types mentioned are reacted with a metal alkyl which is
titanium halide only, but in an amount corresponding to
about the sum of the weights of titanium halide and solu
ble titanium compound used in the other runs. The
activity of the present catalyst systems is even more clearly
apparent from a consideration of the results of the last
preferably an aluminum alkyl in which the alkyl radicals
mentioned runs.
contain from 2 to 16 carbon atoms, in the presence of a
EXAMPLE 2
crystalline insoluble transition metal halide such as tita
nium trichloride, titanium dichloride, vanadium tri
chloride, chromium trichoride and cobaltous chloride, the
activity of the resulting highly stereospeci?c catalysts is
The run was carried out as in Example 1, except that
40 titanium trichloride was used instead of titanium di
(after the ?rst moments of the reaction), practically con~
stant for many hours.
chloride. The results are shown in Table II, which shows
the same comparisons with runs performed under other
conditions as are given in Table 1.
The results we have obtained by polymerizing alpha
ole?n's with the aid of a catalyst prepared from soluble
titanium compounds in the presence of crystalline tita
nium tn'chloride or dichloride and triethyl aluminum are
EXAMPLE 3
A suspension of 0.20 g. crystalline TiCl3 in n~heptanc,
a solution of 0.1 cc. Ti(i-OC3H7)4 in n-heptane, and a
shown in Tables I and II, respectively.
solution of 1 cc. Al(C2H5)3 in n~heptane are introduced
From these tables, it is apparent that in some instances,
using only 10% by weight of the soluble titanium com 50 under vacuum into a 2,000-cc. stainless steel vertical auto
clave provided with a propeller stirrer and kept at 70°
pound (with respect to titanium chloride) the catalytic
C., n-heptane being then added up to 500 cc. Stirring
activity is increased up to 600% in relation to the activity
is initiated, and after ten minutes, gaseous propylene is
which is observed when the catalyst is prepared from a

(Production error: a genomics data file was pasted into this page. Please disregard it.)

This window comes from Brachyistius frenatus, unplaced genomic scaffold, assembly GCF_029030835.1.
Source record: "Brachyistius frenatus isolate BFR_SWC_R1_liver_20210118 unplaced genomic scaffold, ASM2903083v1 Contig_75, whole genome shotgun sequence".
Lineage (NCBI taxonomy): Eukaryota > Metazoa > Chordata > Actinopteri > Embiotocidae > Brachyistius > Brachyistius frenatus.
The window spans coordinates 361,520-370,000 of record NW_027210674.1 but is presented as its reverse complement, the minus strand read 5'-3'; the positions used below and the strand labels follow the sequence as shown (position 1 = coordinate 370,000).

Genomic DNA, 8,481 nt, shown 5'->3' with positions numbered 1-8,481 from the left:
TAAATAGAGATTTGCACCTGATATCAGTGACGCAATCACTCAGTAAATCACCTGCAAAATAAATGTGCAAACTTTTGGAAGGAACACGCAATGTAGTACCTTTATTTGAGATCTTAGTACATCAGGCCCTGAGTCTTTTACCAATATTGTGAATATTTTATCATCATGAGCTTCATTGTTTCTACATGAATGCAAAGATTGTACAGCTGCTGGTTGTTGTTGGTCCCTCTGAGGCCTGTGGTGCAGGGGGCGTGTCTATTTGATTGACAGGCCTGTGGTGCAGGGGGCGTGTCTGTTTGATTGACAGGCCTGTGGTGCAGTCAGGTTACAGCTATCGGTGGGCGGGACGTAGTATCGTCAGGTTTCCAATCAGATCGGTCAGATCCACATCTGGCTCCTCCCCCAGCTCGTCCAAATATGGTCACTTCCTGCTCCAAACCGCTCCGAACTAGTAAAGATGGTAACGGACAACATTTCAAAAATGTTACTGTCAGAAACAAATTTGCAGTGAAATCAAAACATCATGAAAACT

introduced. The autoclave is kept under a pressure of 3
crystalline titanium halide and an alkyl aluminum com~
atm. during the entire reaction time. After 50 hours, the
pound, only. Moreover, both the crystallinity and the 55 reaction is stopped. 175 g. of polypropylene having the
molecular weight of the polymers obtained with the
following characteristics are obtained:
present catalyst system are always higher, or are always
at least equal to, the crystallinity and molecular weight
of the polymer obtained without the addition of soluble
transition metal complexes to the reacting system.
The following examples are given to illustrate the in~
vention, it being understood that these examples are not
intended as limiting. In these examples, the pressure was
Percent
Amorphous _________________________________ __ 16
Partially crystalline ___________________________ __ 5
Crystalline _________________________________ __ 79
A run carried out under the same conditions, but with
out the addition of the soluble alcoholate, gave an average
kept constant throughout the reaction period by feeding
production of 1.9 g./hour in the ?rst 45 hours, that is,
a production much lower than the average obtained in.
50 hours using the catalyst according to this invention.
the gaseous ole?n continuously into the reactor. In this
way, is was possible to follow the progress of the reaction
with time and to determine that the reaction rate, after
an initial state of a few tens of minutes during which it
changes with time, reaches standard values, expressed in 70
grams per hour of reacted monomer (i.e., of polymer
produced) as shown in Tables I and II. This activity
remains practically unchanged for many hours, if the free
volume of the reacting system and the amount of solvent
EXAMPLE 4
A suspension of 0.9 g. titanium trichloride in anhy—
drous n-heptane, a solution of 2 cc. aluminum diethyl
monochloride, and a solution of 0.2 g. titanium tetraiso
propylate in anhydrous n-heptane are introduced under
75 vacuum in a shaking, stainless steel autoclave of SOD-cc.
3,073,811
6
'5
TABLE III
capacity. Additional anhydrous n-heptane is introduced
Polymerization of butenegl with the aid of 1.5 g.
up to a total of 250 cc. The autoclave is brought to the
TiClg and 2 cc. Al(C2H5)3 in n-heptane at 15° C.
polymerization temperature (70° C.) and gaseous pro
and atmospheric pressure. Duration: 18 hours.
pylene is introduced up to a pressure of 1000 mm. mer
cury above atmospheric pressure, the pressure being kept 5
constant for the
entire duration of the~' run.
<
After
‘
Obtaine
hours, 15.5 g. of polymeuzate are obtained.
Run
(1
Percent soluble in—-
polybw Acetone
Operating under slrnilar conditions, but in the absence
tens, g_.
of
obtained.
titanium alcoholate, only 11.9 g. of polymerizate are 10
Ethyl
.
,_
after
11-Hep- extract
ether
ether Henna time
The intrinsic vrscosities ‘of the fractions of the polym-
1,_____
25.5
L8
163
23
erizates, which are insoluble in cold-n-heptane, are re-
2 _____ __
10.4
1
24.6
74.3
spectively
(in tetralin at 135° C.) 3.75
and 3.5, in both
@3563
V
[n]igrits.
us
[11 of
0t er
58.8’
0
L58
M
N.d.
3.24
~ 4‘ isopropylate
'7 ~
7 added.
10.4 a. titanium
TABLE I
Polymerization of Propylene to Isotactic Polymers With
Soluble Titanium Compounds, Crystalline Titanium
Dichloride and Triethyl Aluminum (Triethyl Alumi
num Used in Each Run: 2 cc.)
Crystalline
halide
(TiClz),
g.
____ __
Calls presTemp, sure mm.
° C.
Hg (abs.)1
Soluble titanium
compound, g.
‘Did-003131); 0.135..